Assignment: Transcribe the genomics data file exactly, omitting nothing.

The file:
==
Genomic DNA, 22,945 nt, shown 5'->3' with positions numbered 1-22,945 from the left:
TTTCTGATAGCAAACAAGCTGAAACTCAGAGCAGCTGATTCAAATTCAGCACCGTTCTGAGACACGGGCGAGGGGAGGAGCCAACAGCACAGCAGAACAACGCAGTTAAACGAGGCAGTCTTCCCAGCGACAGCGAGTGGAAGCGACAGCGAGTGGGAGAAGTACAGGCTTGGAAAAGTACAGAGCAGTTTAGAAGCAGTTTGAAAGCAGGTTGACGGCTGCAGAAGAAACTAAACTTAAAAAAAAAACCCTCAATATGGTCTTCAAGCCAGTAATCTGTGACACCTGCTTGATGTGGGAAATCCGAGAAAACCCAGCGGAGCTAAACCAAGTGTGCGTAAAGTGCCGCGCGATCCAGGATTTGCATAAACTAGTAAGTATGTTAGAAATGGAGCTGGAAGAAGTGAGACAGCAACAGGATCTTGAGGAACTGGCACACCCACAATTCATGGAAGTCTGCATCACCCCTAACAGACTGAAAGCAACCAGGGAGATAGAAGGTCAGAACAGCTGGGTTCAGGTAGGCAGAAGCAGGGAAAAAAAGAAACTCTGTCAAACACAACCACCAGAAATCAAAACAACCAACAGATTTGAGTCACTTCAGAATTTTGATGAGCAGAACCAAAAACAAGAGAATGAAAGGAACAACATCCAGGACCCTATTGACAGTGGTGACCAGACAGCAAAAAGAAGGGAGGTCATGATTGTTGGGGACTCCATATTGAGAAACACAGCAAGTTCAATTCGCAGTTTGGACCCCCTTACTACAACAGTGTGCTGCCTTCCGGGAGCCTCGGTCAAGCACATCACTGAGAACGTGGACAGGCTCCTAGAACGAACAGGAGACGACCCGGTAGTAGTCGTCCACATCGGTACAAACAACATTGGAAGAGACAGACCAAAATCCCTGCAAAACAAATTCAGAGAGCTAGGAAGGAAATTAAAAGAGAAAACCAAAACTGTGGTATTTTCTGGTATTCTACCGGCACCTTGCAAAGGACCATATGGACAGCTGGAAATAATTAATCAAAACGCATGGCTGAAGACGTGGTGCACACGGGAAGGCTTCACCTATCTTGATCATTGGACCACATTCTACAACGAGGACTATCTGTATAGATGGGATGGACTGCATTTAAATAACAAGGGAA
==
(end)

Genomic DNA, 22,945 nt, shown 5'->3' with positions numbered 1-22,945 from the left:
TTTCTGATAGCAAACAAGCTGAAACTCAGAGCAGCTGATTCAAATTCAGCACCGTTCTGAGACACGGGCGAGGGGAGGAGCCAACAGCACAGCAGAACAACGCAGTTAAACGAGGCAGTCTTCCCAGCGACAGCGAGTGGAAGCGACAGCGAGTGGGAGAAGTACAGGCTTGGAAAAGTACAGAGCAGTTTAGAAGCAGTTTGAAAGCAGGTTGACGGCTGCAGAAGAAACTAAACTTAAAAAAAAAACCCTCAATATGGTCTTCAAGCCAGTAATCTGTGACACCTGCTTGATGTGGGAAATCCGAGAAAACCCAGCGGAGCTAAACCAAGTGTGCGTAAAGTGCCGCGCGATCCAGGATTTGCATAAACTAGTAAGTATGTTAGAAATGGAGCTGGAAGAAGTGAGACAGCAACAGGATCTTGAGGAACTGGCACACCCACAATTCATGGAAGTCTGCATCACCCCTAACAGACTGAAAGCAACCAGGGAGATAGAAGGTCAGAACAGCTGGGTTCAGGTAGGCAGAAGCAGGGAAAAAAAGAAACTCTGTCAAACACAACCACCAGAAATCAAAACAACCAACAGATTTGAGTCACTTCAGAATTTTGATGAGCAGAACCAAAAACAAGAGAATGAAAGGAACAACATCCAGGACCCTATTGACAGTGGTGACCAGACAGCAAAAAGAAGGGAGGTCATGATTGTTGGGGACTCCATATTGAGAAACACAGCAAGTTCAATTCGCAGTTTGGACCCCCTTACTACAACAGTGTGCTGCCTTCCGGGAGCCTCGGTCAAGCACATCACTGAGAACGTGGACAGGCTCCTAGAACGAACAGGAGACGACCCGGTAGTAGTCGTCCACATCGGTACAAACAACATTGGAAGAGACAGACCAAAATCCCTGCAAAACAAATTCAGAGAGCTAGGAAGGAAATTAAAAGAGAAAACCAAAACTGTGGTATTTTCTGGTATTCTACCGGCACCTTGCAAAGGACCATATGGACAGCTGGAAATAATTAATCAAAACGCATGGCTGAAGACGTGGTGCACACGGGAAGGCTTCACCTATCTTGATCATTGGACCACATTCTACAACGAGGACTATCTGTATAGATGGGATGGACTGCATTTAAATAACAAGGGAA